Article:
The End of Men (at The Atlantic)


My friend Hanna Rosin's new book, "The End of Men" (you can conveniently buy it here)  is officially out today, and I think I'll be posting on it quite a bit, in part because it's beautifully written; in part because she makes some hugely important points about the rise of women in the new automated and post-upper-body-strength economy; in part because we're colleagues and the book has its origins in her famous Atlantic cover story on the subject; and in part because she is a leader of the global conspiracy by women to steal the precious bodily fluids of men, replicate these fluids in a laboratory setting, mass produce them synthetically, and then, once there is no further need for man-based sperm, cull the male population until such time as every single Atlantic cover story is about women. Which, if you read The Atlantic, you already know is not too far off.

This last business, about the sperm conspiracy, is more conjecture on my part at this point.  Hanna and I have already sat down for one conversation on the subject, which I will soon share on Goldblog, and I hope eventually to get to the bottom of her motivations. But she's cagey about her ultimate goals.

In the meantime, read the book; it's excellent.

And by the way, I addressed the issue of the sex imbalance here at The Atlantic in my advice column, What's Your Problem, not so long ago. The reader's question is followed by my answer:

First The Atlantic tells us that it's the "end of men." Goodbye, men. Then we get a cover story about the benefits for women of staying single--that they don't even need men. My question is not why The Atlantic has become so seriously feminized. My question is, how can you, as a male writer, stand it?

B.P., Baltimore, Md.

Dear B.P.,

Actually, I stand it just fine. It turns out that men don't need testicles for very much at all. And emasculation has various benefits. For instance, you should hear the Atlantic All-Male Castrati Chorus in action! Our interpretation of Handel's Giulio Cesare was the talk of the NOW convention, and we've just been invited to be the opening act for a special run of The Vagina Monologues at Caesars Palace. And by the way, it's not as if we've given up our testicles permanently: Human Resources keeps them in a humidor upstairs, and they promise to return them to us if we move on to jobs at other, more masculine magazines, such as Cosmo.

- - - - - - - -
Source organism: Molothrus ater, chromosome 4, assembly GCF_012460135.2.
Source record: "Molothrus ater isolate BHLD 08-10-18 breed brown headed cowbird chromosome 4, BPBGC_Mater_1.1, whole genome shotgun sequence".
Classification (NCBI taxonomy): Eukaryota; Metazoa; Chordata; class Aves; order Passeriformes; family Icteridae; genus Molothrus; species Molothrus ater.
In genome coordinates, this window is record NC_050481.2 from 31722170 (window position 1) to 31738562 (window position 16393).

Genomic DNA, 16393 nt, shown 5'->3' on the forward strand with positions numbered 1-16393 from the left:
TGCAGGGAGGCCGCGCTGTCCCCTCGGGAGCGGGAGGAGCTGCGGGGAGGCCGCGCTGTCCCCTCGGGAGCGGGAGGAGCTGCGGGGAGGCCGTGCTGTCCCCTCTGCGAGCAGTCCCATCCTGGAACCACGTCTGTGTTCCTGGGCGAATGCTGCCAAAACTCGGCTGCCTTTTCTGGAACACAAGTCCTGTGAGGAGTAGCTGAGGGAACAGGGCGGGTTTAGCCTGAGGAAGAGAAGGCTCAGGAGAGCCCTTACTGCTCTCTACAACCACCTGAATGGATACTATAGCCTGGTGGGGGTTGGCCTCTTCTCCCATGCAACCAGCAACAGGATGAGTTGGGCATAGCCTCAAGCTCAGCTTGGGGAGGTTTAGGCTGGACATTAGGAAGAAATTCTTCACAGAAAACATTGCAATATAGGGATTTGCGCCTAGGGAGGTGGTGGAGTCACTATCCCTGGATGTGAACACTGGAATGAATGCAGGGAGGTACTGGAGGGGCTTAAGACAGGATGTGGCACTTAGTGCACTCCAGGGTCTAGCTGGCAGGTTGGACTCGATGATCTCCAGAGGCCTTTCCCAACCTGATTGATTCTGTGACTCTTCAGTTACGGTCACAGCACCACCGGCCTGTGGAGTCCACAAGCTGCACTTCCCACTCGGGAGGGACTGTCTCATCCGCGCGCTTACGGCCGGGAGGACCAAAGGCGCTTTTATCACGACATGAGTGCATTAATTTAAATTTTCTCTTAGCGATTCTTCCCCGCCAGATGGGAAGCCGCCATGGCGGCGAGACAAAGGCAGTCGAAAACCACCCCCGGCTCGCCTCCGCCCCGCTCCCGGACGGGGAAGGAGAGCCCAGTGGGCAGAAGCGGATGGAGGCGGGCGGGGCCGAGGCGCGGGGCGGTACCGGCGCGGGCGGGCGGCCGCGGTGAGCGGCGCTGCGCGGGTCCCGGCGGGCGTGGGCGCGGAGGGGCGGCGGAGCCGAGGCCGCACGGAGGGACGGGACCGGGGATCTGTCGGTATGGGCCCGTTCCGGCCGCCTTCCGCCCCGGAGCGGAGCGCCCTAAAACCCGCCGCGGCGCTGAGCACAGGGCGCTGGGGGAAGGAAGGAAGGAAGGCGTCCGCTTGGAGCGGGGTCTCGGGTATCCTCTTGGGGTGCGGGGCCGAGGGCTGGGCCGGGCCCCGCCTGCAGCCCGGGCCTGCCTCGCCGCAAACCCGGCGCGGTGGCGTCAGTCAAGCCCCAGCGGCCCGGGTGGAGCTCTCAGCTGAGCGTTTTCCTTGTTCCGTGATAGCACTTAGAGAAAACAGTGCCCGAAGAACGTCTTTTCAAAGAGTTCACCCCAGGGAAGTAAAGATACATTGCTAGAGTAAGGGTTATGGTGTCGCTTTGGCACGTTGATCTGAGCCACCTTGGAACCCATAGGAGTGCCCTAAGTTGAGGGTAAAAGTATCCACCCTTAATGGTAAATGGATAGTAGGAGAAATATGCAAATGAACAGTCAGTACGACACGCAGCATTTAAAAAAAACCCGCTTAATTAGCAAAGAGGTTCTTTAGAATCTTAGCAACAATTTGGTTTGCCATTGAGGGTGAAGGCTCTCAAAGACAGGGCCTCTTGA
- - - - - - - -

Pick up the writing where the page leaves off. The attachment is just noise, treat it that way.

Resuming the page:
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Jeffrey Goldberg is a national correspondent for The Atlantic and a recipient of the National Magazine Award for Reporting. Author of the book Prisoners: A Story of Friendship and Terror, Goldberg also writes the magazine's advice column. More

Before joining The Atlantic in 2007, Goldberg was a Middle East correspondent, and the Washington correspondent, for The New Yorker. Previously, he served as a correspondent for The New York Times Magazine and New York magazine. He has also written for the Jewish Daily Forward, and was a columnist for The Jerusalem Post.

His book Prisoners was hailed as one of the best books of 2006 by the Los Angeles Times, The New York Times, The Washington Post, Slate, The Progressive, Washingtonian magazine, and Playboy. Goldberg rthe recipient of the 2003 National Magazine Award for Reporting for his coverage of Islamic terrorism. He is also the winner of the International Consortium of Investigative Journalists prize for best international investigative journalist; the Overseas Press Club award for best human-rights reporting; and the Abraham Cahan Prize in Journalism. He is also the recipient of 2005's Anti-Defamation League Daniel Pearl Prize.

In 2001, Goldberg was appointed the Syrkin Fellow in Letters of the Jerusalem Foundation, and in 2002 he became a public-policy scholar at the Woodrow Wilson International Center for Scholars in Washington, D.C.

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